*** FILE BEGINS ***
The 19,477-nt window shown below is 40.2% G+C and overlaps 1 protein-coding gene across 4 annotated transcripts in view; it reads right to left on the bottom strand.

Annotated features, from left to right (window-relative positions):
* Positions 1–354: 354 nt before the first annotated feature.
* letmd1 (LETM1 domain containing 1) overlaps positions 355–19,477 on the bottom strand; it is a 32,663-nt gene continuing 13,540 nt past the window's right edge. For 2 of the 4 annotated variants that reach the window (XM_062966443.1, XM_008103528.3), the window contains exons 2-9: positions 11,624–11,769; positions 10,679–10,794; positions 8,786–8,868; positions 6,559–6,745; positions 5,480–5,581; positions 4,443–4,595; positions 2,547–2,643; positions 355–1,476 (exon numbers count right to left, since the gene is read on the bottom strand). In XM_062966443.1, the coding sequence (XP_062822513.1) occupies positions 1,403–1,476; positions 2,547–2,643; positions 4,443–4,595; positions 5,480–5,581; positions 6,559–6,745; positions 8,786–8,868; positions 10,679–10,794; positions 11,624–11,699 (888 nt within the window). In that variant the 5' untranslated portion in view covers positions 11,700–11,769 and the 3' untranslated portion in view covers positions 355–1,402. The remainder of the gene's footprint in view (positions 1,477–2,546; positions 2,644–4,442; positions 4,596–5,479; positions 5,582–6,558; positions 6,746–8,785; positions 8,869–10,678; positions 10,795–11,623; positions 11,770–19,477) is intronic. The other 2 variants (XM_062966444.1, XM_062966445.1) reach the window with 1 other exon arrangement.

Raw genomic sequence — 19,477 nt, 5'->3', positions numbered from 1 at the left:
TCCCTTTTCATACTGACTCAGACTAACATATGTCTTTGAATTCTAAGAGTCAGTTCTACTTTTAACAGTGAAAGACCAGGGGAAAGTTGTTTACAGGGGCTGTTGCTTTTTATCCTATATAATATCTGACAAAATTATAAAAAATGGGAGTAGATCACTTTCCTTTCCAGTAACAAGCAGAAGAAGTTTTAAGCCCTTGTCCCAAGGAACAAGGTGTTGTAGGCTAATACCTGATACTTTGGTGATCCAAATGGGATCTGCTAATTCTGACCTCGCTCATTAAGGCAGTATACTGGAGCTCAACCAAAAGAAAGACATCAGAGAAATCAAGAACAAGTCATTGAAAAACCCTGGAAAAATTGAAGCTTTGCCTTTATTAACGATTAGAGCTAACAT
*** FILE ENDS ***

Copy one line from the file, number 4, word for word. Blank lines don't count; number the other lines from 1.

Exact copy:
* letmd1 (LETM1 domain containing 1) overlaps positions 355–19,477 on the bottom strand; it is a 32,663-nt gene continuing 13,540 nt past the window's right edge. For 2 of the 4 annotated variants that reach the window (XM_062966443.1, XM_008103528.3), the window contains exons 2-9: positions 11,624–11,769; positions 10,679–10,794; positions 8,786–8,868; positions 6,559–6,745; positions 5,480–5,581; positions 4,443–4,595; positions 2,547–2,643; positions 355–1,476 (exon numbers count right to left, since the gene is read on the bottom strand). In XM_062966443.1, the coding sequence (XP_062822513.1) occupies positions 1,403–1,476; positions 2,547–2,643; positions 4,443–4,595; positions 5,480–5,581; positions 6,559–6,745; positions 8,786–8,868; positions 10,679–10,794; positions 11,624–11,699 (888 nt within the window). In that variant the 5' untranslated portion in view covers positions 11,700–11,769 and the 3' untranslated portion in view covers positions 355–1,402. The remainder of the gene's footprint in view (positions 1,477–2,546; positions 2,644–4,442; positions 4,596–5,479; positions 5,582–6,558; positions 6,746–8,785; positions 8,869–10,678; positions 10,795–11,623; positions 11,770–19,477) is intronic. The other 2 variants (XM_062966444.1, XM_062966445.1) reach the window with 1 other exon arrangement.